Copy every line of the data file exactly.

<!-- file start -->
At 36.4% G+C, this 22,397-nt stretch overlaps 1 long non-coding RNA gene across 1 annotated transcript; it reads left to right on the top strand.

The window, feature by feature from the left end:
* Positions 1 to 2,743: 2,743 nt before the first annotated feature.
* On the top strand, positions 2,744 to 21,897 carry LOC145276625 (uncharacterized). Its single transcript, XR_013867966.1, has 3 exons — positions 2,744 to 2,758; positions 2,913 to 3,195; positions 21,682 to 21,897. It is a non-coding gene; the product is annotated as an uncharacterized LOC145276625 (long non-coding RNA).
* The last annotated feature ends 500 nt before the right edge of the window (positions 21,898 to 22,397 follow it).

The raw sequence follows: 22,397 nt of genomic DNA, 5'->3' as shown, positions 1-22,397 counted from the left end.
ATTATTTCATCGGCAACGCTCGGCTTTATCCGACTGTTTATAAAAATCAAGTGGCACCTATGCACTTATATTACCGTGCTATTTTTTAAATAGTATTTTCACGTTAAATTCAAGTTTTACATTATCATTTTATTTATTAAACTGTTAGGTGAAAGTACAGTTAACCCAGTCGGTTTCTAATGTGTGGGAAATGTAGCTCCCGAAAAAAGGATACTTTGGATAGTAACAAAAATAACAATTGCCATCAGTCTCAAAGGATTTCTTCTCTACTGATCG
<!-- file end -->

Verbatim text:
At 36.4% G+C, this 22,397-nt stretch overlaps 1 long non-coding RNA gene across 1 annotated transcript; it reads left to right on the top strand.

The window, feature by feature from the left end:
* Positions 1 to 2,743: 2,743 nt before the first annotated feature.
* On the top strand, positions 2,744 to 21,897 carry LOC145276625 (uncharacterized). Its single transcript, XR_013867966.1, has 3 exons — positions 2,744 to 2,758; positions 2,913 to 3,195; positions 21,682 to 21,897. It is a non-coding gene; the product is annotated as an uncharacterized LOC145276625 (long non-coding RNA).
* The last annotated feature ends 500 nt before the right edge of the window (positions 21,898 to 22,397 follow it).

The raw sequence follows: 22,397 nt of genomic DNA, 5'->3' as shown, positions 1-22,397 counted from the left end.
ATTATTTCATCGGCAACGCTCGGCTTTATCCGACTGTTTATAAAAATCAAGTGGCACCTATGCACTTATATTACCGTGCTATTTTTTAAATAGTATTTTCACGTTAAATTCAAGTTTTACATTATCATTTTATTTATTAAACTGTTAGGTGAAAGTACAGTTAACCCAGTCGGTTTCTAATGTGTGGGAAATGTAGCTCCCGAAAAAAGGATACTTTGGATAGTAACAAAAATAACAATTGCCATCAGTCTCAAAGGATTTCTTCTCTACTGATCG